The second level of protein structure is a secondary structure. It is made up by the spatial rearrangement of amino acid that is adjacent to the primary structure Secondary structure is a common occurring structure in most proteins and is formed via hydrogen linkages. Some examples of secondary structure proteins include Beta pleated sheet and an alpha helix. Long chains of the polypeptide will have some parts that either in form of a twist or pleated sheet or alpha helices shape to form secondary structures.

2 - Boiling Points of Propanol and Propanal

The further folding and twists of secondary structure of proteins forms what is called tertiary structure. It is a compact structure which has hydrophilic groups on the surface of the protein molecule and hydrophobic heads which are in the interior. It is the tertiary structure that determines the functional activity of the protein. Examples of tertiary proteins include fibrous and globular proteins.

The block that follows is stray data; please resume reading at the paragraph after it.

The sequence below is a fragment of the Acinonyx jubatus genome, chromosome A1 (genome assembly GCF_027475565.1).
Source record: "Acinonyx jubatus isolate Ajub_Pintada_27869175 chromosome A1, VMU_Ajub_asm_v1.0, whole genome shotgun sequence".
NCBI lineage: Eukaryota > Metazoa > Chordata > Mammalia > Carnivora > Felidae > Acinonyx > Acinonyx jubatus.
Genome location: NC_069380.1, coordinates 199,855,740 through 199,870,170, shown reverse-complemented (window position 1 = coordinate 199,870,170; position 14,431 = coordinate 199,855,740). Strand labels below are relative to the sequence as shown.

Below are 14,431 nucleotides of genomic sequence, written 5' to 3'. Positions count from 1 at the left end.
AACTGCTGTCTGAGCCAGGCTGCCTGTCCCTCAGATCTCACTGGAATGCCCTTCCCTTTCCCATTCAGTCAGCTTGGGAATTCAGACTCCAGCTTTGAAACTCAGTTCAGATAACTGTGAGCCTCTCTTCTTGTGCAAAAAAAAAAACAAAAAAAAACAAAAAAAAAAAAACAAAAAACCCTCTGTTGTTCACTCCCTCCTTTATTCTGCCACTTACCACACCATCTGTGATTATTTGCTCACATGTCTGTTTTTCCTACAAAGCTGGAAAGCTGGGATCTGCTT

On the other hand, quaternary structure is composed of more than one polypeptide chain which is in a specific orientation with respect to each other. Examples of proteins with tertiary structures include myoglobin and heme (Barrett, 2012).

1.Cyanide affects cellular respiration by inhibiting the key enzyme involved in cellular respiration. It reversibly binds to iron iii ions in the hem group found in the cytochrome oxidase within the mitochondria. This inhibits the electron transport chain blocking the reduction of oxygen to water and ATP (Ochiai, 2012).

2.

DNA Sequence                                    3’- TACGAATCAGCTGTA-5’

Complementary DNA Sequence      5’- ATGCTTAGTCGACAT-3’

MRNA seq                                            5-  AUGCUUAGUCGACAU

Codon seq=   AUG –CUU-AGU-CGA-CAU

Amino acid seq= Met-Leu-Ser-Arg-His

3.The normal Haemoglobin DNA consists of a DNA template made up of CAC-GTG-GAC-TGA-GGA-CTC-CTC-TTC. This DNA template undergoes transcription to form a mRNA complementary to the DNA template mRNA Chain;  GUG-CAC-CUG-ACU-CCU-GAG-GAG-AAG